Baker's Big Wave Perfection
Grant Baker already has a win under his belt for 2016. He clinched the Puerto Escondido Challenge with huge rides including this Perfect 10 in the Final.

With the convergence of superstars at Jeffreys, we caught up with current Big Wave Tour ratings leader Grant Baker to find out what's going on in that mad head of his at this stage in his life. The South African charger is still buzzing after his impressive win at the Puerto Escondido challenge.

You are the current Big wave Tour leader and a past world champion, so you know what to do from this stage forward. What are your plans and preparations from here? How do you plan to maintain your lead on the rankings?
Grant Baker: I think to take each contest as it comes would be the smart thing to do moving forward. My plan is to be ready to surf each contest by doing some training in similar conditions so right now I'm focused on surfing two waves in South Africa that are similar to Punta De Lobos and Pico Alto. The idea is to surf these waves as much as possible and get familiar with the type of wave the events will be held at.

The Perennial Performer
In 2015 Twiggy was nominated for the Surfline Overall Performance prize at the Big Wave Awards. Video: Bruno Lemos.

Tell us a whole lot more about yourself, your family, your business interests etc.
GB: Well, I got married just over a year ago to my best friend and partner in life Kate and we were pregnant soon after. Our daughter Billi is now five months old and we couldn't be happier. That's her shouting for me in the background as we speak!

Baker's Double-Spit Puerto Pit
The South African caught his third bomb of the Semifinal with 2 minutes left to go.

I have a few business interests besides surfing and over the last few years have tried to get more involved in the companies I represent in an ambassador role. So at the moment I have various holdings in Vissla South Africa, Isurus Wetsuits, BOS Ice tea, Calisons and E-Shark Force as well as my two bars with my friend Reg McDonald, Aces 'N Spades and The Village Idiot, with a third exciting prospect in the pipeline as well.

The levels of safety at the events these days are unparalleled, so if there are days to charge hard and put everything on the line these are them.

How does your wife feel when you're heading off to meet the biggest waves in the world at, say, Jaws?
GB: That's a tough one these days with the new addition and it's obviously become a little harder. But my plan is to only travel internationally for the events for a week at a time and to stay home and travel around South Africa for waves with the family, so it's going to be a better situation moving forward. As for worrying about me, the levels of safety at the events these days are unparalleled, so if there are days to charge hard and put everything on the line these are them. Kate knows this and trusts my judgment and the safety in place.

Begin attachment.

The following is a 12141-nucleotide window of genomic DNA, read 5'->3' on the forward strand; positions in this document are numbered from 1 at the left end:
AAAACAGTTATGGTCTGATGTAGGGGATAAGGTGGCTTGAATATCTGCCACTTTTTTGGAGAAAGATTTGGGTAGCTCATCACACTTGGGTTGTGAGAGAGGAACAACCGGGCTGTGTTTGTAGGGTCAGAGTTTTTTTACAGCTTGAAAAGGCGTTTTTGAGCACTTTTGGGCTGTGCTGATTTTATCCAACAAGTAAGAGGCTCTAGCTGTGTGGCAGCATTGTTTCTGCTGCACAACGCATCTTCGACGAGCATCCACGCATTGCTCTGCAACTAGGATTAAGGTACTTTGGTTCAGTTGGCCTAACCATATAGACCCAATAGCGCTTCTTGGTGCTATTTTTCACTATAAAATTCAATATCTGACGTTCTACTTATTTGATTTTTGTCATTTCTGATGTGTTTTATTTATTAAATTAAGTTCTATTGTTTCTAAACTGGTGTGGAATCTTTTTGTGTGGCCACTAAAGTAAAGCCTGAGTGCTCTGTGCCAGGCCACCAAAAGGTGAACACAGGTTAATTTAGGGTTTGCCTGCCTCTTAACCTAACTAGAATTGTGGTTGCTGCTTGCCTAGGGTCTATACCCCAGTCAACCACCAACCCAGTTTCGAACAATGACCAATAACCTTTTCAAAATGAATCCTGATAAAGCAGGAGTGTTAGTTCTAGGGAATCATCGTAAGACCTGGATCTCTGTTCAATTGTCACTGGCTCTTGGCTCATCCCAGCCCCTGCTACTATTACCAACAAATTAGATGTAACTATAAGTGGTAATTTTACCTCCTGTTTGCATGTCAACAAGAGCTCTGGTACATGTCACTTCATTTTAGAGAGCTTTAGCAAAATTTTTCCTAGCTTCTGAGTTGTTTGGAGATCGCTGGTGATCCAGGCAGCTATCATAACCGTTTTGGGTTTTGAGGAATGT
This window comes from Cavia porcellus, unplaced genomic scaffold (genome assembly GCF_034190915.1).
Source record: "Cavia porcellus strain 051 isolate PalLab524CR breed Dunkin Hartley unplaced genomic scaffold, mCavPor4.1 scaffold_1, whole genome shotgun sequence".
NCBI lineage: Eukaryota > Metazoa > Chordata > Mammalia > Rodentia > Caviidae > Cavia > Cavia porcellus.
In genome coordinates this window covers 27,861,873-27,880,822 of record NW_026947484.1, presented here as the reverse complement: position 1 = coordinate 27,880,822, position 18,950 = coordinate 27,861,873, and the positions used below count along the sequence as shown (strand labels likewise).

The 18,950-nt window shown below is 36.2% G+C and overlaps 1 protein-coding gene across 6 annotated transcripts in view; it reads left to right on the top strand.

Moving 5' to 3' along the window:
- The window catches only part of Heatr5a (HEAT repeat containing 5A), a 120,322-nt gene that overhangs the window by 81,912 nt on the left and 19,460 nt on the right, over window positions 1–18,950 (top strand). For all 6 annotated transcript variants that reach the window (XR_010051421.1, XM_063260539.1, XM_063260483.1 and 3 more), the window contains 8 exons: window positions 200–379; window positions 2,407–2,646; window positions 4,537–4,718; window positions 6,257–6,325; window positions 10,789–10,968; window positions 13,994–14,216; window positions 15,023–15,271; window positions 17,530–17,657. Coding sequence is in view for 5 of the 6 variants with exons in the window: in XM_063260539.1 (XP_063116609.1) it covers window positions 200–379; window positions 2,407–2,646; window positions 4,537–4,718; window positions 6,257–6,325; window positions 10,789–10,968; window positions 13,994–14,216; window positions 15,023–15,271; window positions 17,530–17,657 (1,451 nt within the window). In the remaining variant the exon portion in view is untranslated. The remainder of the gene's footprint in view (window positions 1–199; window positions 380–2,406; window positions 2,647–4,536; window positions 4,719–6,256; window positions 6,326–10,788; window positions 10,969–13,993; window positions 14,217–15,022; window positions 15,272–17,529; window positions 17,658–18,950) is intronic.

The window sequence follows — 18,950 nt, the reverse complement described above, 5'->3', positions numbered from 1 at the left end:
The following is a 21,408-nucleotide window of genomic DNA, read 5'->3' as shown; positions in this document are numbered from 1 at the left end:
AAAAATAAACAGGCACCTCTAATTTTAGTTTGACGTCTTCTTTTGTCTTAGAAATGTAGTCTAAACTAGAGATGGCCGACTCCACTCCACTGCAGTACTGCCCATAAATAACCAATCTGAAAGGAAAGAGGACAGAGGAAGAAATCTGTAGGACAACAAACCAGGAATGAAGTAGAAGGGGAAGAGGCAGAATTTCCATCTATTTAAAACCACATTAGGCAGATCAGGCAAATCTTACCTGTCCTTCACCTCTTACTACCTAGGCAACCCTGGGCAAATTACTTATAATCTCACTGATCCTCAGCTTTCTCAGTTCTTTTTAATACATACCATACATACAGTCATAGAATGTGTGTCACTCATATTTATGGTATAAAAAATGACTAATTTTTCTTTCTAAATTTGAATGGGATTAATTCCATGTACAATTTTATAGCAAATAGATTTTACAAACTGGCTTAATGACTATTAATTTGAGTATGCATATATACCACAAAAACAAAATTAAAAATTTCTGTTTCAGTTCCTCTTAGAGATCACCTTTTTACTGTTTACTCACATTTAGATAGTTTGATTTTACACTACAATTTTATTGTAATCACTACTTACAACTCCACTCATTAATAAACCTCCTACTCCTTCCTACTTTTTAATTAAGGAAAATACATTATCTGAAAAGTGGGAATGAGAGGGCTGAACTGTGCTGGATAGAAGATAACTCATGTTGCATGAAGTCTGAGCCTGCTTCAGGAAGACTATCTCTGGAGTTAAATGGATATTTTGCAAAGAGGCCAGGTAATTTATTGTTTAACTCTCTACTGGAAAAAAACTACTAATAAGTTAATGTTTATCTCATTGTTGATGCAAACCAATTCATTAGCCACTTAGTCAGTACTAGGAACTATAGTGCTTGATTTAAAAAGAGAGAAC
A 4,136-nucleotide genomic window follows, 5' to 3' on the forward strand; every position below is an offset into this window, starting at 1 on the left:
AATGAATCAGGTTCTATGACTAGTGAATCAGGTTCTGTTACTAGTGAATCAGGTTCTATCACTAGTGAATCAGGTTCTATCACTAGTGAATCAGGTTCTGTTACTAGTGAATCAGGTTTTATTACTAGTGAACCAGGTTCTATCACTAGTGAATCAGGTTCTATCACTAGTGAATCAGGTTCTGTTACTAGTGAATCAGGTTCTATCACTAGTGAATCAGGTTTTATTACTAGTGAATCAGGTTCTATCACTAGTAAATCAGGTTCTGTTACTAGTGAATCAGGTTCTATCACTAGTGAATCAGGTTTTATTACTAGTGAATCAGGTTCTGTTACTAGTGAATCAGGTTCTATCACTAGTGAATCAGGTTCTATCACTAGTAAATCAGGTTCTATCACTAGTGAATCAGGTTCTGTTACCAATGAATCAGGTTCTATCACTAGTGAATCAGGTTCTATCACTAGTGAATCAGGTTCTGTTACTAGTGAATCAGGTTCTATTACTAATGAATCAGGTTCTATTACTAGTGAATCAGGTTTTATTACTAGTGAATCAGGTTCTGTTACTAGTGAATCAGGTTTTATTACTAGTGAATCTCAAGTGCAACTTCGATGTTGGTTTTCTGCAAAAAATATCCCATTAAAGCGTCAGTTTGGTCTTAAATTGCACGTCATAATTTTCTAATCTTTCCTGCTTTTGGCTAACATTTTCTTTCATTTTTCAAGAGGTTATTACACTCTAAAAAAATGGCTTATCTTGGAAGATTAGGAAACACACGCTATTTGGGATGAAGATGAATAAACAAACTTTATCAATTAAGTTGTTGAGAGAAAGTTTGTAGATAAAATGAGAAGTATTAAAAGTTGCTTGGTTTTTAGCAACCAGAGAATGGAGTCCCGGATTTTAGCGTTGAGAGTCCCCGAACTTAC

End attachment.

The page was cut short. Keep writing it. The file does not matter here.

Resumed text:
The Price of Admission
Grant Baker goes over the falls at Waimea Bay as Heat 2 comes to a close.

What is, unequivocally, the most scared you've ever been surfing big waves?
GB: There's been few times when I've been totally overwhelmed by a surf session. The one when Greg (Long) drowned at Cortez, the day last year when Puerto went 30 feet, and my first attempt at Jaws were all days when I thought to myself that one mistake would be life ending and that scared me. For the most part, though, when I'm in the moment the fear seems to drain away, and it's more about leading up to the day and afterwards, when watching the footage, that I find myself getting nervous.

Do you have a specific health routine, with a diet, and a training regime, or do you just surf and try to maintain a balance?
GB: I started with a personal trainer this year to rectify a back injury I had last year and the results were great, so I have stuck with him and can feel the improvements every day. This combined with a good diet, swim training, spearfishing, downwind SUPing and surfing as much as possible seems to do the trick.

Grant Baker at Jaws Baker is one of the most nomadic big-wave chargers on the planet, and he's proven himself at every stop. - WSL / Nick Ricca

How long do you reckon you can keep the competitive fires going? Do you see yourself competing for a few more years? Up until you're 50?
GB: My goal this year and for the future is to try and stay in the WSL Top 10 for as long as possible and if that happens, however unlikely, until I'm 50 that would be great. Realistically if I can get another three-year deal from my three main sponsors, Vissla, Isurus and BOS, when my contracts are up next year, that would be the timeline I would look at.

Grant Baker at Jaws The big question every big-wave rider faces is how long they can keep pushing it. For now, Baker feels he's got a few more years in him. - WSL / Marc Chambers

What comprises a good day for Twig?
GB: I just had one yesterday. Wake up before dawn and feed and change Billi then go surfing at my local spot on the North Coast of Durban, with the family joining me mid-morning. After hanging out on the beach, I head out for a dive off the same surf spot and get some crayfish and a snoek for lunch back at home. Some emails and work in the afternoon, with a training session in the evening and early to bed with a movie. Repeat.

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